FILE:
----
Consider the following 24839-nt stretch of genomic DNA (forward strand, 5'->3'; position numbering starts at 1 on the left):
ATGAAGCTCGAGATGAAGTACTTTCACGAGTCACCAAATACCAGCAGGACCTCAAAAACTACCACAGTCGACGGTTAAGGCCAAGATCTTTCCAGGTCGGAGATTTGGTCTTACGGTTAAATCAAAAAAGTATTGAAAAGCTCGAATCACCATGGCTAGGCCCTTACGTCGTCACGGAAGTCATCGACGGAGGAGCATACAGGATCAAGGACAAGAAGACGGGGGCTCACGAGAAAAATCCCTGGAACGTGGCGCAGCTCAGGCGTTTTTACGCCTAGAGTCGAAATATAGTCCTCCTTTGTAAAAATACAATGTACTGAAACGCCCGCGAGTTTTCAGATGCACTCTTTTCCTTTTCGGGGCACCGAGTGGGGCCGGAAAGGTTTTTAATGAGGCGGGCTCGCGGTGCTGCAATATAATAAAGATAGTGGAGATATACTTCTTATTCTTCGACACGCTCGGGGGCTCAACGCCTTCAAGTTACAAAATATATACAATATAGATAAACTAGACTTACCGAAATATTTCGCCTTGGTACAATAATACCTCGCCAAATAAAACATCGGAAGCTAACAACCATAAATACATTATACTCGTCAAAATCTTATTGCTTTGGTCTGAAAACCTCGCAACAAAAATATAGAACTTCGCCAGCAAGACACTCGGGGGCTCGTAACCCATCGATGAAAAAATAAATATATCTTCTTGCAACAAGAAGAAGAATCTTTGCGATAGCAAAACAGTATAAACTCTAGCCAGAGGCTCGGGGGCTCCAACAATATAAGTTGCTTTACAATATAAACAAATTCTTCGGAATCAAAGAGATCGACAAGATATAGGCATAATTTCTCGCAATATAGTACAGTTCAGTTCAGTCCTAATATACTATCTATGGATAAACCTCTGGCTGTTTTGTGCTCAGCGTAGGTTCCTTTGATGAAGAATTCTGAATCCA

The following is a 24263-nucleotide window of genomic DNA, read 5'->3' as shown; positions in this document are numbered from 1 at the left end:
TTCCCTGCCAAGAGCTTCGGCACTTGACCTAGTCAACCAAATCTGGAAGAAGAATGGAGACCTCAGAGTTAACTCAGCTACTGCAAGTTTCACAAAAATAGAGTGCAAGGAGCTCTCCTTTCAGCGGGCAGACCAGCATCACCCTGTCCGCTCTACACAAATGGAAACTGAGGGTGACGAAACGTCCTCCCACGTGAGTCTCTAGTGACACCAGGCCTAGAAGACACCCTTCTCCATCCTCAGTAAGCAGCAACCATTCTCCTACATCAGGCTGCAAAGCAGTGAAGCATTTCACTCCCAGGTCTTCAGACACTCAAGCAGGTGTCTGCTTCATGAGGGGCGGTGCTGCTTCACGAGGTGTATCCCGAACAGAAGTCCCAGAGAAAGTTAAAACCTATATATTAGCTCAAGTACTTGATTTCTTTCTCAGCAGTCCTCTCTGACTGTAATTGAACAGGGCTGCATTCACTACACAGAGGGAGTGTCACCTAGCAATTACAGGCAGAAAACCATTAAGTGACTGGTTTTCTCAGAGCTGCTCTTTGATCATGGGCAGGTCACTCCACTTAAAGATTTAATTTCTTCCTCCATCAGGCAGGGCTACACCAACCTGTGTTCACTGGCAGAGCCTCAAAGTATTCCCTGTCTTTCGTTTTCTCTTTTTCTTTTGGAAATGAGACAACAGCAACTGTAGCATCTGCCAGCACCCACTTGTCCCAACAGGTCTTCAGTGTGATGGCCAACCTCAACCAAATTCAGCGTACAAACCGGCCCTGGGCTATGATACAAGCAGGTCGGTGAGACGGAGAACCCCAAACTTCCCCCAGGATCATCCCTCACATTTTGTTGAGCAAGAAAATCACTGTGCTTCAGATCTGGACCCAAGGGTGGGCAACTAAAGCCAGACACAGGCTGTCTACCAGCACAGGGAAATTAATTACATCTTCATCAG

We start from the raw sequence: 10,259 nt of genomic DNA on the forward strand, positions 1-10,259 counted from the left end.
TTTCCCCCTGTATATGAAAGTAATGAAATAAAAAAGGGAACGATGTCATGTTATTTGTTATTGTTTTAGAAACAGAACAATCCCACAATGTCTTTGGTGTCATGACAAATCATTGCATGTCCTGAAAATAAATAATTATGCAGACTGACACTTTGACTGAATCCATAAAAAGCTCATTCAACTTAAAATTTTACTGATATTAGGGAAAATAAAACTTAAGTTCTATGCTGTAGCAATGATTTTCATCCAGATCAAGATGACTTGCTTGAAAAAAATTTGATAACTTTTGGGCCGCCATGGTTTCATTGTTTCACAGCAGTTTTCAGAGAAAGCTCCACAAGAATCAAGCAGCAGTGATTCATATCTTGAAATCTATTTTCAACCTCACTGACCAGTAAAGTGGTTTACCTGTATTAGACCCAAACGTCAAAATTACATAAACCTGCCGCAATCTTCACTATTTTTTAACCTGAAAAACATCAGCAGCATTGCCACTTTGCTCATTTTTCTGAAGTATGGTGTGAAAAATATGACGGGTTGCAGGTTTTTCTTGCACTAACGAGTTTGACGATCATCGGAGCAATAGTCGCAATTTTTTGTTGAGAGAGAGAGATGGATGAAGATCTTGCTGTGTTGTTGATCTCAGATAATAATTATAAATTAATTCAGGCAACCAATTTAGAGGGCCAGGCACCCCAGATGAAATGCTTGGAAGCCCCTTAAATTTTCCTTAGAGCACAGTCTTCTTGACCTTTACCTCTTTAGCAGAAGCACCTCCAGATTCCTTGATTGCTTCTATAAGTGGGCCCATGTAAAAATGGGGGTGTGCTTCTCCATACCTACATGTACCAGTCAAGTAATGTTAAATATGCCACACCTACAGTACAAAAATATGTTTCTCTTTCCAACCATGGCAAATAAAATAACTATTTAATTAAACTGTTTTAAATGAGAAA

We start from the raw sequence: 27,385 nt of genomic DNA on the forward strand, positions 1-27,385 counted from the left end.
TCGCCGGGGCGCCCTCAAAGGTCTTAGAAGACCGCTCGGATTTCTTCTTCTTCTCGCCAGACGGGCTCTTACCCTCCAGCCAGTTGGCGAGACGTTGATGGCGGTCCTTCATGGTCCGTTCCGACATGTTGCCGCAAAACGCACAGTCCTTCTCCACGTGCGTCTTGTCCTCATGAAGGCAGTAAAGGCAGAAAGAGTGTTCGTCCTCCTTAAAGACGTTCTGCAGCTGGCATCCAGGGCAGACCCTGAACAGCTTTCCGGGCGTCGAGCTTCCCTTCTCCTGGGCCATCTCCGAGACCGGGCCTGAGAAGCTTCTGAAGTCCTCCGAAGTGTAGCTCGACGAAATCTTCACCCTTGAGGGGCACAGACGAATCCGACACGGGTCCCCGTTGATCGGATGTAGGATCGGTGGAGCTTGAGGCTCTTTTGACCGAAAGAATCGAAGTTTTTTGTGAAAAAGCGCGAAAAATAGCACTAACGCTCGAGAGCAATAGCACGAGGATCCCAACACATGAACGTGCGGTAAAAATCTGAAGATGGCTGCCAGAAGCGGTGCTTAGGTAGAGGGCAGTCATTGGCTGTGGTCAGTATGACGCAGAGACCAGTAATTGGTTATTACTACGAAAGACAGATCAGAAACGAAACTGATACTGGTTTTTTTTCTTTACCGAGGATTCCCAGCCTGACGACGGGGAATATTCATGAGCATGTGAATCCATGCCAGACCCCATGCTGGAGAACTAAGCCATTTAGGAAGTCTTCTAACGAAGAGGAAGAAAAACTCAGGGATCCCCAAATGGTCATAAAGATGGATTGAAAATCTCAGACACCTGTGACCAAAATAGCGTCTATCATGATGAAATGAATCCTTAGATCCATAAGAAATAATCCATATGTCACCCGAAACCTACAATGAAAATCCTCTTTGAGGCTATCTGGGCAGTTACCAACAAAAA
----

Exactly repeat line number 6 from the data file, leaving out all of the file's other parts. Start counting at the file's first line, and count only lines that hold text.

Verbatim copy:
TTTCCCCCTGTATATGAAAGTAATGAAATAAAAAAGGGAACGATGTCATGTTATTTGTTATTGTTTTAGAAACAGAACAATCCCACAATGTCTTTGGTGTCATGACAAATCATTGCATGTCCTGAAAATAAATAATTATGCAGACTGACACTTTGACTGAATCCATAAAAAGCTCATTCAACTTAAAATTTTACTGATATTAGGGAAAATAAAACTTAAGTTCTATGCTGTAGCAATGATTTTCATCCAGATCAAGATGACTTGCTTGAAAAAAATTTGATAACTTTTGGGCCGCCATGGTTTCATTGTTTCACAGCAGTTTTCAGAGAAAGCTCCACAAGAATCAAGCAGCAGTGATTCATATCTTGAAATCTATTTTCAACCTCACTGACCAGTAAAGTGGTTTACCTGTATTAGACCCAAACGTCAAAATTACATAAACCTGCCGCAATCTTCACTATTTTTTAACCTGAAAAACATCAGCAGCATTGCCACTTTGCTCATTTTTCTGAAGTATGGTGTGAAAAATATGACGGGTTGCAGGTTTTTCTTGCACTAACGAGTTTGACGATCATCGGAGCAATAGTCGCAATTTTTTGTTGAGAGAGAGAGATGGATGAAGATCTTGCTGTGTTGTTGATCTCAGATAATAATTATAAATTAATTCAGGCAACCAATTTAGAGGGCCAGGCACCCCAGATGAAATGCTTGGAAGCCCCTTAAATTTTCCTTAGAGCACAGTCTTCTTGACCTTTACCTCTTTAGCAGAAGCACCTCCAGATTCCTTGATTGCTTCTATAAGTGGGCCCATGTAAAAATGGGGGTGTGCTTCTCCATACCTACATGTACCAGTCAAGTAATGTTAAATATGCCACACCTACAGTACAAAAATATGTTTCTCTTTCCAACCATGGCAAATAAAATAACTATTTAATTAAACTGTTTTAAATGAGAAA